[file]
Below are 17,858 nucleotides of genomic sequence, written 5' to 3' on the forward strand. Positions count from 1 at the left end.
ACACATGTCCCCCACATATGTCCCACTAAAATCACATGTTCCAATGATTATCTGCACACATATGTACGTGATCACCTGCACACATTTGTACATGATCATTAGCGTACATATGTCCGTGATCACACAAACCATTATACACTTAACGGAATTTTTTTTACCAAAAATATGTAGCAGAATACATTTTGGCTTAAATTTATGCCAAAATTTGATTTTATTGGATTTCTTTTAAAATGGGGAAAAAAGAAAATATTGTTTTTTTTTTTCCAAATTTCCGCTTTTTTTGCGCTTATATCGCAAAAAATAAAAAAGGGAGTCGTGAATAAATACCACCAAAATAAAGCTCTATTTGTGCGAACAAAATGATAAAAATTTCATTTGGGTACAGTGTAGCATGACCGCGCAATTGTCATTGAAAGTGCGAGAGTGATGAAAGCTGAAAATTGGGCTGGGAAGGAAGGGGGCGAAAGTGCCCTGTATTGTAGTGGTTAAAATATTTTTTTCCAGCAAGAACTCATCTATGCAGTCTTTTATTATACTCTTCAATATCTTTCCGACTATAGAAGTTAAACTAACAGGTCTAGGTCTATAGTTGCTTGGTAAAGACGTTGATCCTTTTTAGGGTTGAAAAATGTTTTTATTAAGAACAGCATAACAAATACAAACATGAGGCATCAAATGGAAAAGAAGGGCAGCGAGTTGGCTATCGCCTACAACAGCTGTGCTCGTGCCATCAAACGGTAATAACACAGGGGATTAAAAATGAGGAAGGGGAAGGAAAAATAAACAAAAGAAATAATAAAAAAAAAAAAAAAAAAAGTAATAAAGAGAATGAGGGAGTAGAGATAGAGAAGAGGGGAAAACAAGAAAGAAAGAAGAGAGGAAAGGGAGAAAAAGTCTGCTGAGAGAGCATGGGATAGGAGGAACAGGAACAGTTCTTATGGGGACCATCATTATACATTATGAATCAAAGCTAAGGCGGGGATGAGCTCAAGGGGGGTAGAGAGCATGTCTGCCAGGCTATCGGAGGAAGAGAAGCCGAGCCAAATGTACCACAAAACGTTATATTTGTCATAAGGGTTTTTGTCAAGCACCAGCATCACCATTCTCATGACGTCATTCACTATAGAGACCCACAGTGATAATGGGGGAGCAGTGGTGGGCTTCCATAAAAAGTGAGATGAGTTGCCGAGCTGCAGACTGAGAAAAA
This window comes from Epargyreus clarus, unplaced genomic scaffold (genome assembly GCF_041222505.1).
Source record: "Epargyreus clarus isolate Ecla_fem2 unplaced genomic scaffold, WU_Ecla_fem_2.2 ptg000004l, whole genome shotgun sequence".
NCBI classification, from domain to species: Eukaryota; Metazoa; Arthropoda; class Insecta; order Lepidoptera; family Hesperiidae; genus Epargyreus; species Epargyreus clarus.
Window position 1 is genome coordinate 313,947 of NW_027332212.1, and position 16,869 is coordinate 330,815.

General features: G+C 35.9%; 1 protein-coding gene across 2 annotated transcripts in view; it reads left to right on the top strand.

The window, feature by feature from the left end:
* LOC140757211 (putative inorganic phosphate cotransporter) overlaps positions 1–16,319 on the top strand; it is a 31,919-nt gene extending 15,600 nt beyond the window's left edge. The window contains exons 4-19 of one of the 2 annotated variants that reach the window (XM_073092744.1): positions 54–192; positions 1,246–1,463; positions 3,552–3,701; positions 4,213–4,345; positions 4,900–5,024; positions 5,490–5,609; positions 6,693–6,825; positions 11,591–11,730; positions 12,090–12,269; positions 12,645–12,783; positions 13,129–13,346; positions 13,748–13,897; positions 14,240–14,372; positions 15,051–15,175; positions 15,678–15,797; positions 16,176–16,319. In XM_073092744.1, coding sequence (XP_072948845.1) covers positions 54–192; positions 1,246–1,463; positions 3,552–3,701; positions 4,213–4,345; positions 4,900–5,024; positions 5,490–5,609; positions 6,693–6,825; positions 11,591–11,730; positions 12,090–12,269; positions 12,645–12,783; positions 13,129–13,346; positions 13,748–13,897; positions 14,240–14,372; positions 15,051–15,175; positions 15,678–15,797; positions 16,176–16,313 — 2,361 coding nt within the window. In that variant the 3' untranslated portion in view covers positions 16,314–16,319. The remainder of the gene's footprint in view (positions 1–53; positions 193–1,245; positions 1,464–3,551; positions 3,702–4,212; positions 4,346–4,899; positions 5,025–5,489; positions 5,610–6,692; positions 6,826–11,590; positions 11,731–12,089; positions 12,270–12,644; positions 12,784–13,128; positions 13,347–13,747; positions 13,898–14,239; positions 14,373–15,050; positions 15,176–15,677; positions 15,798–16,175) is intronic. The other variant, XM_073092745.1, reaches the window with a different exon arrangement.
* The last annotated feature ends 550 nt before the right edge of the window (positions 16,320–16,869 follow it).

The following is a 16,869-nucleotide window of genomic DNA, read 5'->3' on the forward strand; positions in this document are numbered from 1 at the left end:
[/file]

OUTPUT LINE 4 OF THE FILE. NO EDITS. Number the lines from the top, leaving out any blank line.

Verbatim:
Source record: "Epargyreus clarus isolate Ecla_fem2 unplaced genomic scaffold, WU_Ecla_fem_2.2 ptg000004l, whole genome shotgun sequence".